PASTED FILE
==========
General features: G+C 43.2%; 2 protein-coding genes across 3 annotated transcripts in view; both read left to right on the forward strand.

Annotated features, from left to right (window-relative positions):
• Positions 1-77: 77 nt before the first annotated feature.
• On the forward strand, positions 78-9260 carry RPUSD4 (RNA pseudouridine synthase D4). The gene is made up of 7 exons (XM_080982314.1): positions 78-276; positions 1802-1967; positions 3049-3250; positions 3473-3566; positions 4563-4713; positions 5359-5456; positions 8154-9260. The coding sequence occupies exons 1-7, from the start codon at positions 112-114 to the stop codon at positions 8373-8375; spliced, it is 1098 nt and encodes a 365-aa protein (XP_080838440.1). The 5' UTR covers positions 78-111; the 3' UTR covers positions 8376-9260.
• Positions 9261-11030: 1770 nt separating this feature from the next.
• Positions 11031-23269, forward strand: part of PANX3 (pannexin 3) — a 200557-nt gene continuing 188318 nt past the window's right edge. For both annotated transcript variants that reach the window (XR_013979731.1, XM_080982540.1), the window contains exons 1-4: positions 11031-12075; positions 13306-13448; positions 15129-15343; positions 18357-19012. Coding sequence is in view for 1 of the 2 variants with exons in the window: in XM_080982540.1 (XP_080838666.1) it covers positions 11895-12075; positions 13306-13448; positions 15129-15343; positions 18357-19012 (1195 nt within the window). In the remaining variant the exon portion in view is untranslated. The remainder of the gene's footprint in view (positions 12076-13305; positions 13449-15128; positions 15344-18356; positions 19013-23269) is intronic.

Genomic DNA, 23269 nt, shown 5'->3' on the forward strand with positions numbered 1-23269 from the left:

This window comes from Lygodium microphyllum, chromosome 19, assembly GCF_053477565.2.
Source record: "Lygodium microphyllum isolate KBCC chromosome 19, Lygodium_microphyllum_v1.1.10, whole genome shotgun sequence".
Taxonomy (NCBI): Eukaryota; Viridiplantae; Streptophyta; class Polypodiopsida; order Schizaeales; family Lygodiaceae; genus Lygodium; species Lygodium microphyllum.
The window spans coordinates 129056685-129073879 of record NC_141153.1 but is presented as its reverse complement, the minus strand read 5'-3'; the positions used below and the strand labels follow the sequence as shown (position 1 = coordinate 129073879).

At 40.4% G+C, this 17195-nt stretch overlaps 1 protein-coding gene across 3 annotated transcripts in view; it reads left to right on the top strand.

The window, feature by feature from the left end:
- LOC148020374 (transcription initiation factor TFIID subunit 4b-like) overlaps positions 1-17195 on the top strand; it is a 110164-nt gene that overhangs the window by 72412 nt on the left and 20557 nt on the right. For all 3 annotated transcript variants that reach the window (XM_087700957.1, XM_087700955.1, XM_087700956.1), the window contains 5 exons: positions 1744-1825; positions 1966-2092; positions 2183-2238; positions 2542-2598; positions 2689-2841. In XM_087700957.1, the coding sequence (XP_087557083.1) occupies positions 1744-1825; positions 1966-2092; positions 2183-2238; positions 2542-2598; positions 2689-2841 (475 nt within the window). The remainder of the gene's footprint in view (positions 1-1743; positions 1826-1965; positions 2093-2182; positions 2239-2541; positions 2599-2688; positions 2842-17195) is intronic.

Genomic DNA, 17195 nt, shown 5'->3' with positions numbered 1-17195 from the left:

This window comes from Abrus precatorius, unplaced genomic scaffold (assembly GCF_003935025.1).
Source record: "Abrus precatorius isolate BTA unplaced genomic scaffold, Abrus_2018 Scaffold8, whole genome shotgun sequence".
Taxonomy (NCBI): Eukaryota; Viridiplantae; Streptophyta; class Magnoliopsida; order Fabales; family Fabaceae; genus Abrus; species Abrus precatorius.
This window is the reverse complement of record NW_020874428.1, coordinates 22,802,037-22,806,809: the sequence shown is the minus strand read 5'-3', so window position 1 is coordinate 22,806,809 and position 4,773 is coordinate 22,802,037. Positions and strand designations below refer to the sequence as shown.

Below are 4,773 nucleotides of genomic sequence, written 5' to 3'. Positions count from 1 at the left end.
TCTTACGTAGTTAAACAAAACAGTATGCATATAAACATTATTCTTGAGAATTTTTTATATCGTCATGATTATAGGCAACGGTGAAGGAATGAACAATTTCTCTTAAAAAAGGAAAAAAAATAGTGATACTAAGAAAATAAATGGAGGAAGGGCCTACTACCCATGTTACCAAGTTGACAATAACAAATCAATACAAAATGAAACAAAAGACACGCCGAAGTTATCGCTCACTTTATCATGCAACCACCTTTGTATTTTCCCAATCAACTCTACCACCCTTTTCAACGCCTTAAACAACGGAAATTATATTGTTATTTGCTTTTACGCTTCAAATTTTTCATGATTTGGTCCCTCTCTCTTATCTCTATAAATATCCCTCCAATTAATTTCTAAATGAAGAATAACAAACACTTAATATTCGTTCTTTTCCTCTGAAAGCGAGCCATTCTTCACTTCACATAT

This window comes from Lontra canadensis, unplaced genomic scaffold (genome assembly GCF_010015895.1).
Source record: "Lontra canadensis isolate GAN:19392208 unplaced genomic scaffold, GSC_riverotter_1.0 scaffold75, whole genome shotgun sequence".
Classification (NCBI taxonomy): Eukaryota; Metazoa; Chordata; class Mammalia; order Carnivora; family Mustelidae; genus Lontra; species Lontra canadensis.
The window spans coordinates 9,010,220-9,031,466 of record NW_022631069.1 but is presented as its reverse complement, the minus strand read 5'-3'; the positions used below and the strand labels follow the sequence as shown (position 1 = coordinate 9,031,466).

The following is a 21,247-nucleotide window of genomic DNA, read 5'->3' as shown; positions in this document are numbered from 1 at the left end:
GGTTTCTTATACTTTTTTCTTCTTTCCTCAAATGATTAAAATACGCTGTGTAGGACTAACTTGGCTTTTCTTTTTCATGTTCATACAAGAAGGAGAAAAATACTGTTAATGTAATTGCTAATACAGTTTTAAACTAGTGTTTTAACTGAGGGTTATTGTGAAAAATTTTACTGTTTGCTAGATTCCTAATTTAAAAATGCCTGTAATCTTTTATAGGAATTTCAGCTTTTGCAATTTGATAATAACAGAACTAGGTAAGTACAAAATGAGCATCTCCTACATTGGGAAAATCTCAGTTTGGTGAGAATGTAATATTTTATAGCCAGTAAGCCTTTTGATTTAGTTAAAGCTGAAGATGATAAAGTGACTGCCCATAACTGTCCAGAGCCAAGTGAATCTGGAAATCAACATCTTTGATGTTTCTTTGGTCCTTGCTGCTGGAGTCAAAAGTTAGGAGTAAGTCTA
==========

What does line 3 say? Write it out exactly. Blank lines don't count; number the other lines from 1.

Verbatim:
• Positions 1-77: 77 nt before the first annotated feature.